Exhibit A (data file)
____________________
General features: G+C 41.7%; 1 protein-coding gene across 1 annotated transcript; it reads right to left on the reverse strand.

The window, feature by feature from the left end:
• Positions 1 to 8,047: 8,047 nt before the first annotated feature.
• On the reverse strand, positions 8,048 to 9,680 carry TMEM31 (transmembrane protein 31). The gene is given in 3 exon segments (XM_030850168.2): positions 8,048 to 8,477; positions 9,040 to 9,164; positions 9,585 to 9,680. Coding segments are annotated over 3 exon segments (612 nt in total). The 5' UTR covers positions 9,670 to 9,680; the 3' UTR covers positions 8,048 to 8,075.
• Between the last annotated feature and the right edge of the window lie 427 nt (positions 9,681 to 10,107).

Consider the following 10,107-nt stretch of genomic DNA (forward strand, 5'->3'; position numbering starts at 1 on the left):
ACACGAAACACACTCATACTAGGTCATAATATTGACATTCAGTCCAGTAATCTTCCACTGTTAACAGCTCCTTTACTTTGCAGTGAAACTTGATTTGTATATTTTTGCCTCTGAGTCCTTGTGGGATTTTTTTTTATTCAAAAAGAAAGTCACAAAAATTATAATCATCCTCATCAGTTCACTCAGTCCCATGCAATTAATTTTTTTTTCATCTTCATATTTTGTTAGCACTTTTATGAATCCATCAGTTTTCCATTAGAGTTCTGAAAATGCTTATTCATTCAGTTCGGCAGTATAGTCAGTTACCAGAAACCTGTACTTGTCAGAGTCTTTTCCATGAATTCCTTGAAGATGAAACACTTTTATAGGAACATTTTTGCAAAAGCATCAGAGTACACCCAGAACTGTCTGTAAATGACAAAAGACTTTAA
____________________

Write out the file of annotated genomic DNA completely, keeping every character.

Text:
General features: G+C 41.7%; 1 protein-coding gene across 1 annotated transcript; it reads right to left on the reverse strand.

The window, feature by feature from the left end:
• Positions 1 to 8,047: 8,047 nt before the first annotated feature.
• On the reverse strand, positions 8,048 to 9,680 carry TMEM31 (transmembrane protein 31). The gene is given in 3 exon segments (XM_030850168.2): positions 8,048 to 8,477; positions 9,040 to 9,164; positions 9,585 to 9,680. Coding segments are annotated over 3 exon segments (612 nt in total). The 5' UTR covers positions 9,670 to 9,680; the 3' UTR covers positions 8,048 to 8,075.
• Between the last annotated feature and the right edge of the window lie 427 nt (positions 9,681 to 10,107).

Consider the following 10,107-nt stretch of genomic DNA (forward strand, 5'->3'; position numbering starts at 1 on the left):
ACACGAAACACACTCATACTAGGTCATAATATTGACATTCAGTCCAGTAATCTTCCACTGTTAACAGCTCCTTTACTTTGCAGTGAAACTTGATTTGTATATTTTTGCCTCTGAGTCCTTGTGGGATTTTTTTTTATTCAAAAAGAAAGTCACAAAAATTATAATCATCCTCATCAGTTCACTCAGTCCCATGCAATTAATTTTTTTTTCATCTTCATATTTTGTTAGCACTTTTATGAATCCATCAGTTTTCCATTAGAGTTCTGAAAATGCTTATTCATTCAGTTCGGCAGTATAGTCAGTTACCAGAAACCTGTACTTGTCAGAGTCTTTTCCATGAATTCCTTGAAGATGAAACACTTTTATAGGAACATTTTTGCAAAAGCATCAGAGTACACCCAGAACTGTCTGTAAATGACAAAAGACTTTAA